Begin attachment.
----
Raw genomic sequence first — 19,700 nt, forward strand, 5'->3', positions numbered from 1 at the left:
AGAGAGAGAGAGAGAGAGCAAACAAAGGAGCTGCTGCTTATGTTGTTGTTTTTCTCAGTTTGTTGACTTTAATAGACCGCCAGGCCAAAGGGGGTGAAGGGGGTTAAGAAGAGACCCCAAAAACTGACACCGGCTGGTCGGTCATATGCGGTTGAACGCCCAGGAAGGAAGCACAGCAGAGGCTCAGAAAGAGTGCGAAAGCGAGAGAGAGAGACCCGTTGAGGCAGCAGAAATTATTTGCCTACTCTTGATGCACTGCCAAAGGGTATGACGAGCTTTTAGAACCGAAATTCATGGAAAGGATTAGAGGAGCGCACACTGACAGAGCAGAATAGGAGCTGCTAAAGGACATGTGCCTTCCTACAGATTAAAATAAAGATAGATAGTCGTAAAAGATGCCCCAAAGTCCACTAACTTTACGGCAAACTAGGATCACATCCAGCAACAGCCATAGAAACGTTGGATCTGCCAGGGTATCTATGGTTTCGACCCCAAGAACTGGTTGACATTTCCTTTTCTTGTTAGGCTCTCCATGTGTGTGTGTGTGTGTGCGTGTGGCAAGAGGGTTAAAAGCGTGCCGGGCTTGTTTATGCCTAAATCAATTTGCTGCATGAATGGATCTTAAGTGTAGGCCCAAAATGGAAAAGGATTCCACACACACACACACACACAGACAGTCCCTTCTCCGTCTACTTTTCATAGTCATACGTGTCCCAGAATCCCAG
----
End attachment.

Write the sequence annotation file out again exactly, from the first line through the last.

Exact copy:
Raw genomic sequence first — 19,700 nt, forward strand, 5'->3', positions numbered from 1 at the left:
AGAGAGAGAGAGAGAGAGCAAACAAAGGAGCTGCTGCTTATGTTGTTGTTTTTCTCAGTTTGTTGACTTTAATAGACCGCCAGGCCAAAGGGGGTGAAGGGGGTTAAGAAGAGACCCCAAAAACTGACACCGGCTGGTCGGTCATATGCGGTTGAACGCCCAGGAAGGAAGCACAGCAGAGGCTCAGAAAGAGTGCGAAAGCGAGAGAGAGAGACCCGTTGAGGCAGCAGAAATTATTTGCCTACTCTTGATGCACTGCCAAAGGGTATGACGAGCTTTTAGAACCGAAATTCATGGAAAGGATTAGAGGAGCGCACACTGACAGAGCAGAATAGGAGCTGCTAAAGGACATGTGCCTTCCTACAGATTAAAATAAAGATAGATAGTCGTAAAAGATGCCCCAAAGTCCACTAACTTTACGGCAAACTAGGATCACATCCAGCAACAGCCATAGAAACGTTGGATCTGCCAGGGTATCTATGGTTTCGACCCCAAGAACTGGTTGACATTTCCTTTTCTTGTTAGGCTCTCCATGTGTGTGTGTGTGTGTGCGTGTGGCAAGAGGGTTAAAAGCGTGCCGGGCTTGTTTATGCCTAAATCAATTTGCTGCATGAATGGATCTTAAGTGTAGGCCCAAAATGGAAAAGGATTCCACACACACACACACACACAGACAGTCCCTTCTCCGTCTACTTTTCATAGTCATACGTGTCCCAGAATCCCAG